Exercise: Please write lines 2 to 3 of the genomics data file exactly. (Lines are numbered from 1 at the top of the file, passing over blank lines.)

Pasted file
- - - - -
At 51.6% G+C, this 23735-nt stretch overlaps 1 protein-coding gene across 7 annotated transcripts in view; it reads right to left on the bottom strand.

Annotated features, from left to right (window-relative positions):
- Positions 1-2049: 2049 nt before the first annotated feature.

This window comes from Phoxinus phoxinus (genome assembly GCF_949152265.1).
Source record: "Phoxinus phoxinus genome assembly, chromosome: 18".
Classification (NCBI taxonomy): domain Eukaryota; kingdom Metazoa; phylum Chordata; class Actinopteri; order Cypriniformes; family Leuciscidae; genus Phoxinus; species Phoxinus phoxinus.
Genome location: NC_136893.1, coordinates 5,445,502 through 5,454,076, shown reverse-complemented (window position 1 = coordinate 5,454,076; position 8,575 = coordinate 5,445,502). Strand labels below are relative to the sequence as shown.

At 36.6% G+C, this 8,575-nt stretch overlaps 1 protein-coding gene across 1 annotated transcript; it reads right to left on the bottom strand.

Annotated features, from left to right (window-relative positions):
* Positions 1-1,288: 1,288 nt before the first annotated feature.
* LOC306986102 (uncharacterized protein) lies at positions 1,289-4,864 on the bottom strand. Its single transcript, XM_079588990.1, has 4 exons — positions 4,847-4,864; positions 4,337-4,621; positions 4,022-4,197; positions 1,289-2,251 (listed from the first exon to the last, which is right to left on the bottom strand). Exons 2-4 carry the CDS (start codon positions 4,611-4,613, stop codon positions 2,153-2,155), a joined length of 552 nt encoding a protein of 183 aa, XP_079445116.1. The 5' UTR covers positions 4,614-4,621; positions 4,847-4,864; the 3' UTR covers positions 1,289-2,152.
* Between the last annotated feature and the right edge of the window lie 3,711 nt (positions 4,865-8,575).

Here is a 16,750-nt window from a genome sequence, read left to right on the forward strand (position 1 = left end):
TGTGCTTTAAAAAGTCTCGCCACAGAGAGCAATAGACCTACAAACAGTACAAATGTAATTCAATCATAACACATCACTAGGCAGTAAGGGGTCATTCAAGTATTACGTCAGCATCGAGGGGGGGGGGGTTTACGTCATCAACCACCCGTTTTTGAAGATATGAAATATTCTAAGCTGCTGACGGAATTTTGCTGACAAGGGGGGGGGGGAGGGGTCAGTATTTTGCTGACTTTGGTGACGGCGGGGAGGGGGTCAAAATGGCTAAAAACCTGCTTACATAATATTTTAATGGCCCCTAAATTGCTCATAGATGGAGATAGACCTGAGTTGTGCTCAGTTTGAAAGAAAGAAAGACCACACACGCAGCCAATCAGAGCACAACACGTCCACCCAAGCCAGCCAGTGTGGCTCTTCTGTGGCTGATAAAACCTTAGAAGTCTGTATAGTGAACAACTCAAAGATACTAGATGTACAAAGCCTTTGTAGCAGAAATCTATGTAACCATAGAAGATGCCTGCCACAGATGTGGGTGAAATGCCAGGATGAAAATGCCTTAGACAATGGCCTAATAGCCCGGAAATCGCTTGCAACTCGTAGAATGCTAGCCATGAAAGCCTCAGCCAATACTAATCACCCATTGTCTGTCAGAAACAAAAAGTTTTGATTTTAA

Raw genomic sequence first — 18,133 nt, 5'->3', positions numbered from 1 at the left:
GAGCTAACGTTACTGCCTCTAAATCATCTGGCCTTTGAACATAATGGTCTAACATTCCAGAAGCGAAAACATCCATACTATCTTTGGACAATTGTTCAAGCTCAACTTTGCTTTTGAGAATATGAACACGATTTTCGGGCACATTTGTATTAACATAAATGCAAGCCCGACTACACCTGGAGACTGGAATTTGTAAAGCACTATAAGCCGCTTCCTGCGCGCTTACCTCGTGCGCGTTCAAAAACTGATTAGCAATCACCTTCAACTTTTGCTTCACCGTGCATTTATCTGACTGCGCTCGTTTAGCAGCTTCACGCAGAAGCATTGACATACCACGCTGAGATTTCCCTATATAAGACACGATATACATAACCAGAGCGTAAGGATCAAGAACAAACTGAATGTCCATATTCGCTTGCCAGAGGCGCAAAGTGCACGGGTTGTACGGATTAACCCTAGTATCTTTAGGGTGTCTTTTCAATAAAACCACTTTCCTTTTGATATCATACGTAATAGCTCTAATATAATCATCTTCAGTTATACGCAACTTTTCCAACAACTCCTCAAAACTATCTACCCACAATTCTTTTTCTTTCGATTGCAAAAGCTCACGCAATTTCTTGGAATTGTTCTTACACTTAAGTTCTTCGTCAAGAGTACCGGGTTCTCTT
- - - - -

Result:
Annotated features, from left to right (window-relative positions):
- Positions 1-2049: 2049 nt before the first annotated feature.